Juvenile diabetes is perhaps the easiest to understand as it relates to a lack of insulin production by cells in the pancreas and is thought to be a result of genetically predisposing factors and viral-mediated in certain cases.
Adult onset (AODM), is very different in terms of its cause as it is not related to a lack of insulin production, but instead, to the ability of insulin receptors to respond to the insulin. AODM is controlled well with life style changes and in many instances such changes alone can resolve the problem ( changes include weight loss and changes in diet and exercise). I have actually seen many overweight patients with AODM, lose weight such that the condition no longer required treatment with medication.
Finally, as an OB/GYN physician I must mention the diabetic condition I have dealt with most often during my career and that is gestational diabetes (diabetes relating to pregnancy). It is routinely screened for during pregnancy and is most like AODM as it is a lack of response of receptors to the insulin that is present and not a deficiency of insulin.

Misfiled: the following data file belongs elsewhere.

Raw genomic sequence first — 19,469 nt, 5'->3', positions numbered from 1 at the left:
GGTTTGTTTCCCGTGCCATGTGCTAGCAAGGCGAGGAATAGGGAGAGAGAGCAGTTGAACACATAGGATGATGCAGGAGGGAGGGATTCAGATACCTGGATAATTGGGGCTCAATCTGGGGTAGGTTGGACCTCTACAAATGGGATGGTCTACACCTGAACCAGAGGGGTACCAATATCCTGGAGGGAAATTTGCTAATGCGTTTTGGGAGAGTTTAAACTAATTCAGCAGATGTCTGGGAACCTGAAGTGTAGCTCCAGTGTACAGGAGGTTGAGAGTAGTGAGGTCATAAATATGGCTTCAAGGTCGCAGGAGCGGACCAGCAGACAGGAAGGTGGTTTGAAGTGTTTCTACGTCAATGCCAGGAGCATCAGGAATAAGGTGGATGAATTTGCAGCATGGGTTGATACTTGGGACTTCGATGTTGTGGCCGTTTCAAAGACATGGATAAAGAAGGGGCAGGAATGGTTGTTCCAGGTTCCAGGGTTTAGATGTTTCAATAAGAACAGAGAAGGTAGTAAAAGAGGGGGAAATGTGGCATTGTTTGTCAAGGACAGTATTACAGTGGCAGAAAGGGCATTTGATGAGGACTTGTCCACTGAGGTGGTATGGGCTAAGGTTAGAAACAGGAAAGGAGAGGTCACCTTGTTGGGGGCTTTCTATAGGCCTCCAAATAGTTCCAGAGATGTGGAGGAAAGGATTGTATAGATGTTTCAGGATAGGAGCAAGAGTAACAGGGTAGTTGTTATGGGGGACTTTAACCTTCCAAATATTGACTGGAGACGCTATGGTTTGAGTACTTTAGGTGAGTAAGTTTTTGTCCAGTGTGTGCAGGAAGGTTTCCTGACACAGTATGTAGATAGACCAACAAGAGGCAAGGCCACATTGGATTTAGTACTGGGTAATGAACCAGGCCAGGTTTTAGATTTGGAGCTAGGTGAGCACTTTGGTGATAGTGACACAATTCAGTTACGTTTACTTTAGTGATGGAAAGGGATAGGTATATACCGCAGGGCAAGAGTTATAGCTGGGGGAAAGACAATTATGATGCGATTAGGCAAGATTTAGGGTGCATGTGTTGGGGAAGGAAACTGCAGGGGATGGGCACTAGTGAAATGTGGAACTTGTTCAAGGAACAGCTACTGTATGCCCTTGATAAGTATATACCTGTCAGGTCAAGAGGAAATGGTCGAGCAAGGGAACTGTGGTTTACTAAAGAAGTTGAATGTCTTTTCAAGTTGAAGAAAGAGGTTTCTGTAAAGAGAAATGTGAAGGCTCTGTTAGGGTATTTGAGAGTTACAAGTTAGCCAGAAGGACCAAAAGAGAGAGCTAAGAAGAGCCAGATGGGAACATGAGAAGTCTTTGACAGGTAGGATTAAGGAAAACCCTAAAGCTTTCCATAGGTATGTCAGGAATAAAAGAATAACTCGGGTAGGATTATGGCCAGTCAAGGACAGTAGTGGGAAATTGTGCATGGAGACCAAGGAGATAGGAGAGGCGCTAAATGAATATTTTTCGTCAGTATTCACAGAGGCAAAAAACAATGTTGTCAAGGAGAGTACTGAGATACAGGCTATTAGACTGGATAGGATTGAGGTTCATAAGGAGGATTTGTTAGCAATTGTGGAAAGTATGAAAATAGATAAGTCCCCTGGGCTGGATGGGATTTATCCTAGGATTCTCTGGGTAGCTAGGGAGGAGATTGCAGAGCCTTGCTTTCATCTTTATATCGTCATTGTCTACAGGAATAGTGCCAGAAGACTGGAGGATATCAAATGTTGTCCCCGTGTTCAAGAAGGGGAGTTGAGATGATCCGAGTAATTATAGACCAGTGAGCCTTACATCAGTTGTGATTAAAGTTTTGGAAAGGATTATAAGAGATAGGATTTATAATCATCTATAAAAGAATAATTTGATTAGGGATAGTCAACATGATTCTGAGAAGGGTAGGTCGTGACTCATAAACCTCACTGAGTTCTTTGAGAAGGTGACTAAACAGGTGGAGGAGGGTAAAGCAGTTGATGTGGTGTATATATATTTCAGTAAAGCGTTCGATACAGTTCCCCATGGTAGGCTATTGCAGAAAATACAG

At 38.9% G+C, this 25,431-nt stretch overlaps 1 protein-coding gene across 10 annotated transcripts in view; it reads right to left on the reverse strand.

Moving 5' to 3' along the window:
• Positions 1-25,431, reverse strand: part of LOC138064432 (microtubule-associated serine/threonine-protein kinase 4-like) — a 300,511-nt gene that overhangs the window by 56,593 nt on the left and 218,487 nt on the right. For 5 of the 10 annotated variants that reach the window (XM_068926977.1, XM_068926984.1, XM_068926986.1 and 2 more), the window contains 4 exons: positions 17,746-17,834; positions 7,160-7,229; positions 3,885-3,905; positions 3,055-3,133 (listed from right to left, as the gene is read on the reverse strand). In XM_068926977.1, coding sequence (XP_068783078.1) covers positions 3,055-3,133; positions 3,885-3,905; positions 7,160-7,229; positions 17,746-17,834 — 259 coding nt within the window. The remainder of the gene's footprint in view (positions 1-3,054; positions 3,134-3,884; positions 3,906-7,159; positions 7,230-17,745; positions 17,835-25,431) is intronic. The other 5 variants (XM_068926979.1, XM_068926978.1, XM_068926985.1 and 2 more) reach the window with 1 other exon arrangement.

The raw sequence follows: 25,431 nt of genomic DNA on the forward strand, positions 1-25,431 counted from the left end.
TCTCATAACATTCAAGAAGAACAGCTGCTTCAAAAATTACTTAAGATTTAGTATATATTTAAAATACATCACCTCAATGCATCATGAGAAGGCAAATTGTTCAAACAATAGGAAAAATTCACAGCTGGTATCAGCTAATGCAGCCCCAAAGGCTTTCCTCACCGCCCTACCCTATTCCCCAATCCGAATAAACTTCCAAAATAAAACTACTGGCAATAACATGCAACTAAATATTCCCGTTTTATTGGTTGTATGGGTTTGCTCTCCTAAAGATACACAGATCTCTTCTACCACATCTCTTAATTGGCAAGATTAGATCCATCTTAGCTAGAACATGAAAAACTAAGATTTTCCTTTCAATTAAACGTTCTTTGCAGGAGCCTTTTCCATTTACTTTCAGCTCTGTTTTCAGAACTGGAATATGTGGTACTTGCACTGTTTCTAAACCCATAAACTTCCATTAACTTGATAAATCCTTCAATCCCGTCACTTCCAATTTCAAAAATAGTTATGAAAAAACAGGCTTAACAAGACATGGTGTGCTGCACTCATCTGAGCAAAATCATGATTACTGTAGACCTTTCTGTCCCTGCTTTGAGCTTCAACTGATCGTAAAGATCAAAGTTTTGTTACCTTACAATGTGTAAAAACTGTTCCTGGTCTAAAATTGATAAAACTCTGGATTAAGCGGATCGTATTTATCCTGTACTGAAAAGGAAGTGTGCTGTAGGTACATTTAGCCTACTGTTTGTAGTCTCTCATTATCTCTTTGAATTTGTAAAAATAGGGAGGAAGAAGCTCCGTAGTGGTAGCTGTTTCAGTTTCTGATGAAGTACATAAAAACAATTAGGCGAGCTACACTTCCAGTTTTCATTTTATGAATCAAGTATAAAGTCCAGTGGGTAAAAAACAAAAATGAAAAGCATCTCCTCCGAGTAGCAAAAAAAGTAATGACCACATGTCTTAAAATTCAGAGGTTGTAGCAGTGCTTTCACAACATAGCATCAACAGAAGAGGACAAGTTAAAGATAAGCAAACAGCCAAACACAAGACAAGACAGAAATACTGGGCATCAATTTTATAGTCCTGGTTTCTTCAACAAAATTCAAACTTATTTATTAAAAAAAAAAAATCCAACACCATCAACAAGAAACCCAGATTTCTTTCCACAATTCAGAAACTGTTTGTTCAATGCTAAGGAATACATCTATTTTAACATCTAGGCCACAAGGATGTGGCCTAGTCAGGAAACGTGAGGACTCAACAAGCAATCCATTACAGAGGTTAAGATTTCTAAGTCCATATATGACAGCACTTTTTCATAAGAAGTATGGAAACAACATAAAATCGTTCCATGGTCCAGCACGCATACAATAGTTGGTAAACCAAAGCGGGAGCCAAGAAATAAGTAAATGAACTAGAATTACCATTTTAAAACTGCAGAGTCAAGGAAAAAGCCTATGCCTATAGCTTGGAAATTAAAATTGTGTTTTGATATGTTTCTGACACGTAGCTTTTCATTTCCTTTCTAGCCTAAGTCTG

I have had many patients on very large doses of insulin for gestational diabetes to maintain normal ranges of blood sugar. The insulin receptors are not sensitive enough to normal levels of insulin and thus the need for additional insulin supplementation. Women with gestational diabetes are thoroughly educated about how to maintain normal blood sugar levels and it is a task that takes a great deal of education/instruction.
Gestational diabetes can be indicative of a predisposition to diabetes later in life and thus it is important to follow-up one’s blood sugar after delivery and be conscious of this possibility later in life. In the majority of cases the diabetic condition associated with pregnancy resolves immediately after delivery of the placenta.
I hope this information is helpful. It is not intended to diagnose, treat, cure or prevent any condition; however, the more one understands the cause of a particular condition the more proactive one can be about the management.

Wednesday, April 9, 2014

Long Distance Pregnancy